Method Converts Methanol at Mild Conditions

Biocatalytic process could cut carbon dioxide emissions and lower production costs.

By Chemical Processing Staff

Current methods for processing methanol operate at relatively high temperatures and pressures, require expensive catalysts, yield a range of non-specific products and typically result in the release of carbon dioxide into the atmosphere, note researchers at the University of California, Los Angeles (UCLA) Henry Samueli School of Engineering and Applied Science. They have created a more efficient way to turn methanol into useful chemicals, such as liquid fuels, while reducing carbon dioxide emissions.

“Our solution to methanol processing could be a major part of large-scale production that is much lower in cost than current standards,” says James C. Liao, chair of the UCLA Department of Chemical and Biomolecular Engineering and lead researcher on the project.

The team synthesized longer-chain molecules at room temperature and ambient pressure via a non-oxidative glycolysis pathway modified to convert methanol instead of sugar. They used a set of purified enzymes to demonstrate the biocatalytic pathway, termed the methanol condensation cycle (MCC), and were able to produce ethanol and butanol. The process releases no carbon dioxide.

“This is the first demonstration of selectively making carbon-carbon bonds from methanol only under ambient conditions. Thus, it may be cheaper and environmentally friendlier.”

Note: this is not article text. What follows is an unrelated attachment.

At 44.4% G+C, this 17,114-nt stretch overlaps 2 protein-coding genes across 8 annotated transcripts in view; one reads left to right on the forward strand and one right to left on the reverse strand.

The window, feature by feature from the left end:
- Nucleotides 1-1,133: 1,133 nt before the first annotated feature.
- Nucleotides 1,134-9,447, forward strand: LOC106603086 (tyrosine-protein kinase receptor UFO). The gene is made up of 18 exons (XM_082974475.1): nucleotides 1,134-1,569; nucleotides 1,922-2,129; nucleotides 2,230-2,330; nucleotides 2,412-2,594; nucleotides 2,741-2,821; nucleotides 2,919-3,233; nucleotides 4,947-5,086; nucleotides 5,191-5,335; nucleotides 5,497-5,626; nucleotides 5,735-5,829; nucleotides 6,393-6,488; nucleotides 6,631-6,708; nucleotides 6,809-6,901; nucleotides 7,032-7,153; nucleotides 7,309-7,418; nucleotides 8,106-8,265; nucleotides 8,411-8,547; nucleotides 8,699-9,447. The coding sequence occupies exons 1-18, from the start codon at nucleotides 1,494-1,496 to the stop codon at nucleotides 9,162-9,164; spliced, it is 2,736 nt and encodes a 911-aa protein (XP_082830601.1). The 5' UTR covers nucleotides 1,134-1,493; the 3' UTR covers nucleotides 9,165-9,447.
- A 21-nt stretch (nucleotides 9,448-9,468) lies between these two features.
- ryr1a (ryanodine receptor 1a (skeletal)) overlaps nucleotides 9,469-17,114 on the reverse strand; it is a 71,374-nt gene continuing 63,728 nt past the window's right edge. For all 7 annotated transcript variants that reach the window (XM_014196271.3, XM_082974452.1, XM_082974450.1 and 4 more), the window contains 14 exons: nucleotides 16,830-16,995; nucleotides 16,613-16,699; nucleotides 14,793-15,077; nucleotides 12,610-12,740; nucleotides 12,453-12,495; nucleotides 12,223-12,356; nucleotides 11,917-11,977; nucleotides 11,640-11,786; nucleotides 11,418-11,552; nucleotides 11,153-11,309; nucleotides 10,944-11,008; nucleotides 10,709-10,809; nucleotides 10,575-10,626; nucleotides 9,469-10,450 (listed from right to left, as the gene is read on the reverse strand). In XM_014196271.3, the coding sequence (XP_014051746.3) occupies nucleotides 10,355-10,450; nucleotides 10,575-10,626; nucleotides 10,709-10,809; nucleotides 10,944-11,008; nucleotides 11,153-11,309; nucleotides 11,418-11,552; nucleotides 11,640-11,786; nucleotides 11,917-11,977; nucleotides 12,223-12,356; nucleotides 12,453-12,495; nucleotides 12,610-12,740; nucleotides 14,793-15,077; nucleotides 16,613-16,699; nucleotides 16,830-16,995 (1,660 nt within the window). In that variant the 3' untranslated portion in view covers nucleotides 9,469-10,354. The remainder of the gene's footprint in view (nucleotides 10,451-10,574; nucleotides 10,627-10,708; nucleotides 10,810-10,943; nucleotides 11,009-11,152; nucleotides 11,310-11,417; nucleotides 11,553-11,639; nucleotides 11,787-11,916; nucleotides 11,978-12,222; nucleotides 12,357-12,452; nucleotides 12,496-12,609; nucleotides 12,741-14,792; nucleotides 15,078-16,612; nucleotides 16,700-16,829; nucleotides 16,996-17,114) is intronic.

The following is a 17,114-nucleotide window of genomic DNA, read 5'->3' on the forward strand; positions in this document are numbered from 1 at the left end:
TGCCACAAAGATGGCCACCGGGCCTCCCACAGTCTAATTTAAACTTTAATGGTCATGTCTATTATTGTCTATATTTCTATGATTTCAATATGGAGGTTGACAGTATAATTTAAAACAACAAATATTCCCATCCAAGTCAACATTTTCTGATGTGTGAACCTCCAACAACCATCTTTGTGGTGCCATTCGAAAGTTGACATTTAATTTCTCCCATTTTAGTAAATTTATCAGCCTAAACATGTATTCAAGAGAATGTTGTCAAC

In addition to higher-chain alcohols, MCC can be used to produce compounds derived from acetyl-coenzyme A, including fatty acids, alkanes, and polyketides, notes Liao.

More details appear in a recent issue of the Proceedings of the National Academy of Sciences.

Liao believes the cell-free system could be a viable application for larger-scale production after optimizing the conditions for enzyme and intermediates stability.

“Cell-free processes can, in principle, achieve 100% theoretical yield, and the production rate is linearly scalable with enzyme activity. It is not limited by the microbial metabolic activity. A cell-free process is closer to a chemical process then to a biological process, and involves less uncertainty. However, challenges include the cost of enzymes, the stability of the enzymes and the intermediates.”

Liao admits that many challenges remain. “For example, the rates are still too low. We will need to improve the activities of enzymes involved. We will also need to reduce the cost of enzymes, and increase the stability of enzymes, if a cell-free process is to be used. We will need to engineer MCC into an organism, if a microbial process is to be used.”

“We will continue to improve the performance of MCC, and then engineer MCC into a host organism. We aim to improve the rate of MCC in vitro and then implement it in one of the common host organisms. Once it is introduced in a host, it can be used to produce a variety of compounds,” he adds.

If all goes well, Liao’s team expects to conduct trials on a pilot-plant scale within 3–5 years — an “aggressive goal” he says. “However, it depends on the continued funding beyond the ARPA-e [Advanced Research Project Agency-Energy] project,” he adds. (The ARPA-e REMOTE program has funded the project since last year and will continue to for at least 6 months.)

Liao says they’ve received some inquiries from companies interested in cooperating on further development of the technology, and are selectively considering some options.

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